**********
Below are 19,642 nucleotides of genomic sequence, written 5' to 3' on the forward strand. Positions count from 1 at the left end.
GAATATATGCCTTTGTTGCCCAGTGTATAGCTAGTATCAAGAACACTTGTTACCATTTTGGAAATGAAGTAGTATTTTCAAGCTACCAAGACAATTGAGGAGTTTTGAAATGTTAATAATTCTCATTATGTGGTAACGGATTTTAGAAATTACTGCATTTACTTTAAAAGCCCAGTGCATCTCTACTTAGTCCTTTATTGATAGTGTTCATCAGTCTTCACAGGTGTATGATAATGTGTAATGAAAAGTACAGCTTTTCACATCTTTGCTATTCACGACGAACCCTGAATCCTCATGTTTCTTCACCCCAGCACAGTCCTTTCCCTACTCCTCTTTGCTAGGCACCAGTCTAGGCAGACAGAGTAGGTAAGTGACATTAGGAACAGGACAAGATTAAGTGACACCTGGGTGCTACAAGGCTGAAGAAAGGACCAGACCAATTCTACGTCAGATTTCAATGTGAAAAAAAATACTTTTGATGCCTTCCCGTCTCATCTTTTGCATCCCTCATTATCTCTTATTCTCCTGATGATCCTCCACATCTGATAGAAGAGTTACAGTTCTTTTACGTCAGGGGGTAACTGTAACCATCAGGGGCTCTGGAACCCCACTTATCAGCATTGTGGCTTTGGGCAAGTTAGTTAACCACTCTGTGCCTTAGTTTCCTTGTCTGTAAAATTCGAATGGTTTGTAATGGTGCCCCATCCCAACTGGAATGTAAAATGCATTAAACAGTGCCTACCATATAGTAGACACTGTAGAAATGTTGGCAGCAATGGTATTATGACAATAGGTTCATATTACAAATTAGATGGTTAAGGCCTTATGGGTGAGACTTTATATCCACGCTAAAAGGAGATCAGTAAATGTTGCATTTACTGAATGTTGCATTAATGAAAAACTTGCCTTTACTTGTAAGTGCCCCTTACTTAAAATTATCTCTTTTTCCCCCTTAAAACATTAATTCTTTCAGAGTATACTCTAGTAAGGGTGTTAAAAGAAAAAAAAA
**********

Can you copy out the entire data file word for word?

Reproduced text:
Below are 19,642 nucleotides of genomic sequence, written 5' to 3' on the forward strand. Positions count from 1 at the left end.
GAATATATGCCTTTGTTGCCCAGTGTATAGCTAGTATCAAGAACACTTGTTACCATTTTGGAAATGAAGTAGTATTTTCAAGCTACCAAGACAATTGAGGAGTTTTGAAATGTTAATAATTCTCATTATGTGGTAACGGATTTTAGAAATTACTGCATTTACTTTAAAAGCCCAGTGCATCTCTACTTAGTCCTTTATTGATAGTGTTCATCAGTCTTCACAGGTGTATGATAATGTGTAATGAAAAGTACAGCTTTTCACATCTTTGCTATTCACGACGAACCCTGAATCCTCATGTTTCTTCACCCCAGCACAGTCCTTTCCCTACTCCTCTTTGCTAGGCACCAGTCTAGGCAGACAGAGTAGGTAAGTGACATTAGGAACAGGACAAGATTAAGTGACACCTGGGTGCTACAAGGCTGAAGAAAGGACCAGACCAATTCTACGTCAGATTTCAATGTGAAAAAAAATACTTTTGATGCCTTCCCGTCTCATCTTTTGCATCCCTCATTATCTCTTATTCTCCTGATGATCCTCCACATCTGATAGAAGAGTTACAGTTCTTTTACGTCAGGGGGTAACTGTAACCATCAGGGGCTCTGGAACCCCACTTATCAGCATTGTGGCTTTGGGCAAGTTAGTTAACCACTCTGTGCCTTAGTTTCCTTGTCTGTAAAATTCGAATGGTTTGTAATGGTGCCCCATCCCAACTGGAATGTAAAATGCATTAAACAGTGCCTACCATATAGTAGACACTGTAGAAATGTTGGCAGCAATGGTATTATGACAATAGGTTCATATTACAAATTAGATGGTTAAGGCCTTATGGGTGAGACTTTATATCCACGCTAAAAGGAGATCAGTAAATGTTGCATTTACTGAATGTTGCATTAATGAAAAACTTGCCTTTACTTGTAAGTGCCCCTTACTTAAAATTATCTCTTTTTCCCCCTTAAAACATTAATTCTTTCAGAGTATACTCTAGTAAGGGTGTTAAAAGAAAAAAAAA